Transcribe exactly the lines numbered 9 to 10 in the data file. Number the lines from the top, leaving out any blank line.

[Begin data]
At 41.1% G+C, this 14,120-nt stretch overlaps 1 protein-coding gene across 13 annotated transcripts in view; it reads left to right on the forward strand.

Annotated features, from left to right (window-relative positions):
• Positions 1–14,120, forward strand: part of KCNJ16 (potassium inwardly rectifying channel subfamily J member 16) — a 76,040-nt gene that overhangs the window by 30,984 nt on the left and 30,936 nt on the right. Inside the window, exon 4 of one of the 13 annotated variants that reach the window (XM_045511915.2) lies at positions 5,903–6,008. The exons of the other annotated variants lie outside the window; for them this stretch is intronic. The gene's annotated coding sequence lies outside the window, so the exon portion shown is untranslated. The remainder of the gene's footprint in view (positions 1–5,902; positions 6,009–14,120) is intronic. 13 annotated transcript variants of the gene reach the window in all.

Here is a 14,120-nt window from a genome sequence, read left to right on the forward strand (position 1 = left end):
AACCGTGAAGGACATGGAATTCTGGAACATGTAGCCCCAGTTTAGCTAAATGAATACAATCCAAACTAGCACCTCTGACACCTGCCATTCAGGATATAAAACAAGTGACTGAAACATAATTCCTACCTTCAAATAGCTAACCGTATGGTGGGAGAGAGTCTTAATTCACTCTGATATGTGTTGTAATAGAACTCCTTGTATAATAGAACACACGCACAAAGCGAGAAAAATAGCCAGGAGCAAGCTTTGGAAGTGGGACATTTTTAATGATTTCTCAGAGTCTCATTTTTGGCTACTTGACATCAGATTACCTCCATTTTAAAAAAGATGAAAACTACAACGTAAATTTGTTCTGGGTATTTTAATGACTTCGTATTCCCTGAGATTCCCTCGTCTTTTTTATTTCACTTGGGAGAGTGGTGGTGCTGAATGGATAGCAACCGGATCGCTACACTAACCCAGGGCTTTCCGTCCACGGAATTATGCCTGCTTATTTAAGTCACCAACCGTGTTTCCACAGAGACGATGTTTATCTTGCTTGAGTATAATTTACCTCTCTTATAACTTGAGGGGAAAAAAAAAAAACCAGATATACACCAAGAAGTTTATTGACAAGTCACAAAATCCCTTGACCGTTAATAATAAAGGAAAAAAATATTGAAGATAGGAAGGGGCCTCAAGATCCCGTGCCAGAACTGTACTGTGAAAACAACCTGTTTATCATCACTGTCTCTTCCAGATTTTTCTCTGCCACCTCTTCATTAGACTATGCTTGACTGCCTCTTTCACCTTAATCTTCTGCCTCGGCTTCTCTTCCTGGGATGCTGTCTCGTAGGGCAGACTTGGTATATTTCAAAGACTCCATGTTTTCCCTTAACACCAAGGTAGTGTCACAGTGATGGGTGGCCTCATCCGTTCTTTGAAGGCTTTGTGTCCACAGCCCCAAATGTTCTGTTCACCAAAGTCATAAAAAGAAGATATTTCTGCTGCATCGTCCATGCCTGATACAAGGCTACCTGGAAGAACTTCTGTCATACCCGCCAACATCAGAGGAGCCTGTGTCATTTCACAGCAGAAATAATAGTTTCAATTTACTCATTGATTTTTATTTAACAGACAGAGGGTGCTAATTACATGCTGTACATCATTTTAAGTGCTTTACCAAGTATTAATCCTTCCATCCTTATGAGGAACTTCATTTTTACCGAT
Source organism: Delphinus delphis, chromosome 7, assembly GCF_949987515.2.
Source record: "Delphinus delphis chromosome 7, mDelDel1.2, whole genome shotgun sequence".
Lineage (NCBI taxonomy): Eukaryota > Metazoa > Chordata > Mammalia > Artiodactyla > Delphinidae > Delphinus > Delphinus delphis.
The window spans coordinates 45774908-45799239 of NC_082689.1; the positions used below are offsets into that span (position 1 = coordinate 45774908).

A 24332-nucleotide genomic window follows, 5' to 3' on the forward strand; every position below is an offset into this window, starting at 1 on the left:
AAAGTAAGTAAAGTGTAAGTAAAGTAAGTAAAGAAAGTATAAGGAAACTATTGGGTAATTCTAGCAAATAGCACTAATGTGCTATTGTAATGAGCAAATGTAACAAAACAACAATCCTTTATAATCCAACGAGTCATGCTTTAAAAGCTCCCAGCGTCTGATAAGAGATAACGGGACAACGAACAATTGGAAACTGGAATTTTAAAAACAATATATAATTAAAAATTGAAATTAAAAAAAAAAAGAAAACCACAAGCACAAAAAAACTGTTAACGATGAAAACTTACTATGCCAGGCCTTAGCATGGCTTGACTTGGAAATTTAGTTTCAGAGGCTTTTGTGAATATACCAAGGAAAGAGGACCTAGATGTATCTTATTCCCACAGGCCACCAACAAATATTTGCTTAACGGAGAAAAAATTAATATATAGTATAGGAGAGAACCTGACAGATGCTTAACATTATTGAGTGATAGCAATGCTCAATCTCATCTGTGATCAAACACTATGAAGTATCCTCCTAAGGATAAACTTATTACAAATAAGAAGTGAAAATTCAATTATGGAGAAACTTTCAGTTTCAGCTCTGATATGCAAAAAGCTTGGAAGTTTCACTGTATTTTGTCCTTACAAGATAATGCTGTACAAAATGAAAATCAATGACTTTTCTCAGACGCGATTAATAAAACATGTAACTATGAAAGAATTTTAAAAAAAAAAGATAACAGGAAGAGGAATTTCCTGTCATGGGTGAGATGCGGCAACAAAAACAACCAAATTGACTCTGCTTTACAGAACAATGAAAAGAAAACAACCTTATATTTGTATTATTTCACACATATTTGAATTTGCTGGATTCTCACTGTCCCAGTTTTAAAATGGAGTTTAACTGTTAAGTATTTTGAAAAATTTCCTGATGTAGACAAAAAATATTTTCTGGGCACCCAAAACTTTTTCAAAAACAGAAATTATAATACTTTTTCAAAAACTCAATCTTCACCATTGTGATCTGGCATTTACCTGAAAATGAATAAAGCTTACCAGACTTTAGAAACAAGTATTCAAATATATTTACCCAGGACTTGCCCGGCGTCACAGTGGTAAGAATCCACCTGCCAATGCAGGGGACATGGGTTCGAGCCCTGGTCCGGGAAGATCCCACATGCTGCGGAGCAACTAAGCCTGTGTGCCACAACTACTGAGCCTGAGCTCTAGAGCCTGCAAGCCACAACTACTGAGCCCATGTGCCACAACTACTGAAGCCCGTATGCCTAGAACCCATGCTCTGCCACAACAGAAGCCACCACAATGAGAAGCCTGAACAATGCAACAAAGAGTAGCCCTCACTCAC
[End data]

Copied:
The window spans coordinates 45774908-45799239 of NC_082689.1; the positions used below are offsets into that span (position 1 = coordinate 45774908).

A 24332-nucleotide genomic window follows, 5' to 3' on the forward strand; every position below is an offset into this window, starting at 1 on the left: